Sherman Morrison’s  Young Adult Novel

Normally theater is his creative outlet, but the pandemic turned Sherman Morrison into a book author.

Keene resident Morrison wrote his young adult fantasy novel, “When Willows Weep,” during his “year without theater” in 2020.

A freelance writer and editor “for hire,” as he describes himself, for the past decade, he had no energy left for his own projects after writing sometimes 10 hours a day.

With the extra time he had when he normally would been directing or performing with regional theater groups, all of which shut down last spring, he finally had time to pursue his dream of penning a book.

He is not a stranger to authoring his own creative work: he’s written and published two one-act plays, one of which won the New Hampshire Theater Award in 2007 for Best Original Play.

For this project, he decided he needed some support, guidance and accountability. He signed up for a structured 16-week online writing program for first-time authors called Creator Institute.

“You’re instructed to write and publish a book like a second-time author, not making the mistakes of a first-time author,” he said of the program. “It helps them get to the important milestone of a complete first draft manuscript, and they help you publish it.”

Morrison assumed his first book would be non-fiction, but a story inspired by his then 12-year-old daughter, Willow, took up space in his head five years ago and sat there.

His daughter was a 6th-grader at the Monadnock Waldorf School then and was taking a woodworking class that included a sword making lesson—the swords were to be part of a medieval ceremony at the annual May Day festival.

“Everyone was knighted,” said Morrison. “It got me thinking, ‘What if it were all a little more real?’”

The seed of an idea opened up a whole new world of fiction for him.

“It was hugely exciting and a bit nerve-wracking,” he said. “It’s so different from what I normally write.”

His daughter heavily influenced the story; in fact, the two of them would talk about it during the ride to school every day.

The story follows, of course, a 12-year-old girl named Willow who enjoys attending the local Waldorf school (with a different name here) who after discovering she has the divine gift of Sight becomes aware of a battle between the forces of light and demonic forces of darkness.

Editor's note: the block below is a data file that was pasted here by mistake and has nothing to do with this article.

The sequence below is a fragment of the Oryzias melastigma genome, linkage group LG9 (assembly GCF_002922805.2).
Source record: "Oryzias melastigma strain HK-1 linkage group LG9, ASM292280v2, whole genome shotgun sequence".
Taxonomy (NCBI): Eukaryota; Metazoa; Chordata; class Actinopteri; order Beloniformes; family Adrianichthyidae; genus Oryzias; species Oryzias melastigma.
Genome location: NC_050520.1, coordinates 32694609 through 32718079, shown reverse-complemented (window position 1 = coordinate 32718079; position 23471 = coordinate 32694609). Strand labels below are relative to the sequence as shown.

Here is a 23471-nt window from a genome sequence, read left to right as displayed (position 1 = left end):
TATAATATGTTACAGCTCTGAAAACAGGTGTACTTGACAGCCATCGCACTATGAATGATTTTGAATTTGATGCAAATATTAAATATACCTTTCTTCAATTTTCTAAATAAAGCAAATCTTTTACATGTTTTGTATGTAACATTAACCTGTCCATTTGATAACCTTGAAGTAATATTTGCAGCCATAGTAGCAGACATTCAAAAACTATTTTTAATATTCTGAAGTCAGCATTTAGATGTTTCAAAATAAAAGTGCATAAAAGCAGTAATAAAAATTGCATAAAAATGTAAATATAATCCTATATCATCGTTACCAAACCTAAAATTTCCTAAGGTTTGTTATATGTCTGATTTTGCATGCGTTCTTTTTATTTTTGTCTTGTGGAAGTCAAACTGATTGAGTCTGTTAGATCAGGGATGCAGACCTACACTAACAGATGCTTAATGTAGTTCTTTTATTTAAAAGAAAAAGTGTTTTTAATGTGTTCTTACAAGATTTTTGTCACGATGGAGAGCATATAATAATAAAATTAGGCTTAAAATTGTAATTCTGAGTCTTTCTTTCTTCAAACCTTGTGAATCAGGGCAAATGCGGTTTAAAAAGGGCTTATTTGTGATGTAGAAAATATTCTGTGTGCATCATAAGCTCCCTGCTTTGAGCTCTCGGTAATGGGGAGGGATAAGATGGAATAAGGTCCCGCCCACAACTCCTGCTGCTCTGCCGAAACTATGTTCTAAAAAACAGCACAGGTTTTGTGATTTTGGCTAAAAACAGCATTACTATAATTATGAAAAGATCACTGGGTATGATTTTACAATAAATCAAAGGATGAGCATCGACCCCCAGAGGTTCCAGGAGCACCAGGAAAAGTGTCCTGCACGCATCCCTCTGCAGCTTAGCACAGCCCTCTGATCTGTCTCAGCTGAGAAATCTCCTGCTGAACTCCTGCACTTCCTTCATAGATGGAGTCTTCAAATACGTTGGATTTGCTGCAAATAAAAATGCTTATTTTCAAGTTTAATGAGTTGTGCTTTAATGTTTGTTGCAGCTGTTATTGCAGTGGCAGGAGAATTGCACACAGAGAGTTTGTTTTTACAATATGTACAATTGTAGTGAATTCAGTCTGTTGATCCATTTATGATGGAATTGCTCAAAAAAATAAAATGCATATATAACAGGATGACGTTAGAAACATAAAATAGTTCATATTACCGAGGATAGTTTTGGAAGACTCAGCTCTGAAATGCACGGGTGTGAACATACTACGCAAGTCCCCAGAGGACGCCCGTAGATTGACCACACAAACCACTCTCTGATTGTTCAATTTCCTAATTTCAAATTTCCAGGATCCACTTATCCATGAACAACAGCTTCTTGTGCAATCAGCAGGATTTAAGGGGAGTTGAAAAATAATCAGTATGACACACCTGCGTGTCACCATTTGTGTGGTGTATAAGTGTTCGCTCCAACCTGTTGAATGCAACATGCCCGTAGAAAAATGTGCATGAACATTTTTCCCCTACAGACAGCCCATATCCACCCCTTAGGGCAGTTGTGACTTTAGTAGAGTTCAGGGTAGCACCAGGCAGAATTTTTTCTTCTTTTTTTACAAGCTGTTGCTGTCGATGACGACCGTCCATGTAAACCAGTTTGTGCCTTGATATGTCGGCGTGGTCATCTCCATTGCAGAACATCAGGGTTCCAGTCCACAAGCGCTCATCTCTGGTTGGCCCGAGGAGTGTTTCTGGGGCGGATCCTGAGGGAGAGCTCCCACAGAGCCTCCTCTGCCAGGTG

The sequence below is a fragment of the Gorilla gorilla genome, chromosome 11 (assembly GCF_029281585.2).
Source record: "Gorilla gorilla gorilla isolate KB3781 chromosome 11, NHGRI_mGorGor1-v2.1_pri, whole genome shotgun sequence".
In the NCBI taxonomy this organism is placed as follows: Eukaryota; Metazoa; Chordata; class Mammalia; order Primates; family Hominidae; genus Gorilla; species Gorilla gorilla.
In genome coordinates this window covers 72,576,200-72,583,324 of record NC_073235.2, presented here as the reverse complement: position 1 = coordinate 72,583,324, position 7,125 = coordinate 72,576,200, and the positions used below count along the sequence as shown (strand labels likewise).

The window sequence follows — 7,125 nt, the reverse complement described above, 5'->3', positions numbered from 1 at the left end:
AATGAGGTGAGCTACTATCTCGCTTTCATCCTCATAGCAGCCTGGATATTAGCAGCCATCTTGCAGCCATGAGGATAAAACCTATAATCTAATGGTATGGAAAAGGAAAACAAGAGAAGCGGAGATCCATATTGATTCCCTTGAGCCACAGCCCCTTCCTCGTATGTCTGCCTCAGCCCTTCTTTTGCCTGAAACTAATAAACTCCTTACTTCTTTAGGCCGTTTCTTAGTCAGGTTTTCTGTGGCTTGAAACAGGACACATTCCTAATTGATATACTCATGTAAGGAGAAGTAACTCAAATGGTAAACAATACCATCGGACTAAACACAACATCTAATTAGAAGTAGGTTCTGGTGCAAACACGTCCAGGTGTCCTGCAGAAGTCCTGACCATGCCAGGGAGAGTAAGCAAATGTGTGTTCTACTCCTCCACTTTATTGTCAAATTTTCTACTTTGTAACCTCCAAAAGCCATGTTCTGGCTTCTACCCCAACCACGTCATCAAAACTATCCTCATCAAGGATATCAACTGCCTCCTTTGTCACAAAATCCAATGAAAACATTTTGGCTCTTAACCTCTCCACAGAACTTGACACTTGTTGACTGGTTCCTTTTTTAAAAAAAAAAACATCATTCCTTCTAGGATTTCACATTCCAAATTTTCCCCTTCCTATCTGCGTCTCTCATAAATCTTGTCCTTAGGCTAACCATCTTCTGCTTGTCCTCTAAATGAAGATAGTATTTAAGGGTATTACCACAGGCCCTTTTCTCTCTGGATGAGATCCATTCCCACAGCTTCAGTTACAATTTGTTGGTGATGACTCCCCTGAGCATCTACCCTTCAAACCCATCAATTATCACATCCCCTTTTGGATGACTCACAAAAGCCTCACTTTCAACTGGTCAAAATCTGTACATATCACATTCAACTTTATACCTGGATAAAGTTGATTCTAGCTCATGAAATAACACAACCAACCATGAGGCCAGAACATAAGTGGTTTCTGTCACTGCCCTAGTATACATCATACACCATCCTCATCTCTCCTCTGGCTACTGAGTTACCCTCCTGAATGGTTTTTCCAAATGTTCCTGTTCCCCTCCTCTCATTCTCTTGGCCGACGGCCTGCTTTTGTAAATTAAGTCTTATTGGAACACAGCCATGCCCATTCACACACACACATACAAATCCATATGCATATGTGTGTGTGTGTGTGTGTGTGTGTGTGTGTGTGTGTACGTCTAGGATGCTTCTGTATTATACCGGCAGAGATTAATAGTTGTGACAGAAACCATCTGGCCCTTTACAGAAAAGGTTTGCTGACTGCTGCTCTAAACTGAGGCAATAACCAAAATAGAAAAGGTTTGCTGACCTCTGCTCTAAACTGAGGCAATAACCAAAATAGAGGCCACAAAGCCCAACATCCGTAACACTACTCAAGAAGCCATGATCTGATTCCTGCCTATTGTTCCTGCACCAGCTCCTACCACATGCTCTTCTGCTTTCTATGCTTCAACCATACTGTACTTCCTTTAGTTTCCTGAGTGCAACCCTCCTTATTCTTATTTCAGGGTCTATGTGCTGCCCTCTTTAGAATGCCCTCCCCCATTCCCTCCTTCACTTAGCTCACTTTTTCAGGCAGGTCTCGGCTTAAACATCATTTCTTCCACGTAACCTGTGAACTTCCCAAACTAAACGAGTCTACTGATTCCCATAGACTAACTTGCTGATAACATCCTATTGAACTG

She also learns of others who have divine gifts, including the pastor of the church she attends and her Waldorf teacher, Mr. Retsof.

There is also Dr. Sosserie, who takes on the task of training Willow in how to use a second divine gift she’s found to possess: Fight.

When a third divine gift of Light emerges, Willow must join forces with other gifted people to protect and defend her school, the city, and the otherwise unseen fae (fairy) folk from the demon Gehenna and her vast horde of hell hounds.

Morrison was very familiar with the piece of advice given to first-time authors to “Write what you know.”

“I knew I could still write what I know in fantasy if my child is the protagonist and the school she attended is set in the town we live,” he said. “Then I could layer in fantasy elements to the world I already know.”

As he began to write, the story took him in directions he did not expect.

“I had the themes laid out in my head of good versus evil,” he said. “Willow (the character) learns in church how important it is to be compassionate. I wondered, ‘How does that work in terms of what appears to be evil? Does the evil person get a chance at redemption? What if you found out you had this gift of Fight—How would you reconcile combat and compassion? I thought it would be interesting to test some of these boundaries with an unlikely central hero of a 12-year-old-girl.”

Morrison is on track to publish his novel (now in paperback and online versions) in August, after which he plans to host a launch party and subsequent local author events. An audio book and/or hardcover version may come later.

He hopes the book, as stated on his Indiegogo campaign page (he met and surpassed his $5,000 fundraising goal to design, edit, publish and promote the book) “inspires reflection and fruitful dialogue.”

For more information about Morrison’s novel, “When Willows Weep,” visit